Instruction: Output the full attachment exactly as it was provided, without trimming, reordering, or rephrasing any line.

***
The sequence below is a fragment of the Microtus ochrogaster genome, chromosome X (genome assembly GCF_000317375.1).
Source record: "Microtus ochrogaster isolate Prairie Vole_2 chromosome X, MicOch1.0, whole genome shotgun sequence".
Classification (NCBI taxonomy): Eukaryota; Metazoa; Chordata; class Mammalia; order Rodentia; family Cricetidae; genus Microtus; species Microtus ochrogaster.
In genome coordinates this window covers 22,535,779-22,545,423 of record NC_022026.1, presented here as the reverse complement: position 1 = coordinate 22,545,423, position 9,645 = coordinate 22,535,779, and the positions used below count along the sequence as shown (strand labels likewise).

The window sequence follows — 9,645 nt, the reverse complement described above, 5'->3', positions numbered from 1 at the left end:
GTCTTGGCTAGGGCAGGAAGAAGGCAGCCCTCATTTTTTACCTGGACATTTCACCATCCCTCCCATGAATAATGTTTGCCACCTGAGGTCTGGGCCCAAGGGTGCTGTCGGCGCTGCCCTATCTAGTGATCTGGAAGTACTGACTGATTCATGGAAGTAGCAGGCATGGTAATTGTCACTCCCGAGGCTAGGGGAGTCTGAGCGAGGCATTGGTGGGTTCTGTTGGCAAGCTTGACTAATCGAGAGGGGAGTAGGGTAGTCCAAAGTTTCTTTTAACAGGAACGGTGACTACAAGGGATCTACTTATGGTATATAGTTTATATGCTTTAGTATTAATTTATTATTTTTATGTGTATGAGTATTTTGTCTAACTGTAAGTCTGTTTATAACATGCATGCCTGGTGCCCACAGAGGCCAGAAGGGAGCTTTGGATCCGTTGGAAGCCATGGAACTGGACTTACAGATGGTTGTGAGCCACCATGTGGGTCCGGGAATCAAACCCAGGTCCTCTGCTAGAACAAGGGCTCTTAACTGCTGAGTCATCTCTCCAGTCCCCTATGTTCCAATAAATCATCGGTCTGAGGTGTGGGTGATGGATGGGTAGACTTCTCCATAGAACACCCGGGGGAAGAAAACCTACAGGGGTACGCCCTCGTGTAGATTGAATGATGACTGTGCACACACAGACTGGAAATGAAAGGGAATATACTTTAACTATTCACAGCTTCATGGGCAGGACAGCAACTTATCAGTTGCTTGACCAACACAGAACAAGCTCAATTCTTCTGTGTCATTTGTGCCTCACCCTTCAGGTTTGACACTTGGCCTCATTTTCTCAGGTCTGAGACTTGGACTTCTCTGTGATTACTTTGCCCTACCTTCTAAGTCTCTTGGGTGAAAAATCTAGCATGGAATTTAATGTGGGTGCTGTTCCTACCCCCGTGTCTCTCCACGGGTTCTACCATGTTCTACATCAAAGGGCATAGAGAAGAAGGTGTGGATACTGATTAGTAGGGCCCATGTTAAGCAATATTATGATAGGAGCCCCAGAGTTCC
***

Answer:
The sequence below is a fragment of the Microtus ochrogaster genome, chromosome X (genome assembly GCF_000317375.1).
Source record: "Microtus ochrogaster isolate Prairie Vole_2 chromosome X, MicOch1.0, whole genome shotgun sequence".
Classification (NCBI taxonomy): Eukaryota; Metazoa; Chordata; class Mammalia; order Rodentia; family Cricetidae; genus Microtus; species Microtus ochrogaster.
In genome coordinates this window covers 22,535,779-22,545,423 of record NC_022026.1, presented here as the reverse complement: position 1 = coordinate 22,545,423, position 9,645 = coordinate 22,535,779, and the positions used below count along the sequence as shown (strand labels likewise).

The window sequence follows — 9,645 nt, the reverse complement described above, 5'->3', positions numbered from 1 at the left end:
GTCTTGGCTAGGGCAGGAAGAAGGCAGCCCTCATTTTTTACCTGGACATTTCACCATCCCTCCCATGAATAATGTTTGCCACCTGAGGTCTGGGCCCAAGGGTGCTGTCGGCGCTGCCCTATCTAGTGATCTGGAAGTACTGACTGATTCATGGAAGTAGCAGGCATGGTAATTGTCACTCCCGAGGCTAGGGGAGTCTGAGCGAGGCATTGGTGGGTTCTGTTGGCAAGCTTGACTAATCGAGAGGGGAGTAGGGTAGTCCAAAGTTTCTTTTAACAGGAACGGTGACTACAAGGGATCTACTTATGGTATATAGTTTATATGCTTTAGTATTAATTTATTATTTTTATGTGTATGAGTATTTTGTCTAACTGTAAGTCTGTTTATAACATGCATGCCTGGTGCCCACAGAGGCCAGAAGGGAGCTTTGGATCCGTTGGAAGCCATGGAACTGGACTTACAGATGGTTGTGAGCCACCATGTGGGTCCGGGAATCAAACCCAGGTCCTCTGCTAGAACAAGGGCTCTTAACTGCTGAGTCATCTCTCCAGTCCCCTATGTTCCAATAAATCATCGGTCTGAGGTGTGGGTGATGGATGGGTAGACTTCTCCATAGAACACCCGGGGGAAGAAAACCTACAGGGGTACGCCCTCGTGTAGATTGAATGATGACTGTGCACACACAGACTGGAAATGAAAGGGAATATACTTTAACTATTCACAGCTTCATGGGCAGGACAGCAACTTATCAGTTGCTTGACCAACACAGAACAAGCTCAATTCTTCTGTGTCATTTGTGCCTCACCCTTCAGGTTTGACACTTGGCCTCATTTTCTCAGGTCTGAGACTTGGACTTCTCTGTGATTACTTTGCCCTACCTTCTAAGTCTCTTGGGTGAAAAATCTAGCATGGAATTTAATGTGGGTGCTGTTCCTACCCCCGTGTCTCTCCACGGGTTCTACCATGTTCTACATCAAAGGGCATAGAGAAGAAGGTGTGGATACTGATTAGTAGGGCCCATGTTAAGCAATATTATGATAGGAGCCCCAGAGTTCC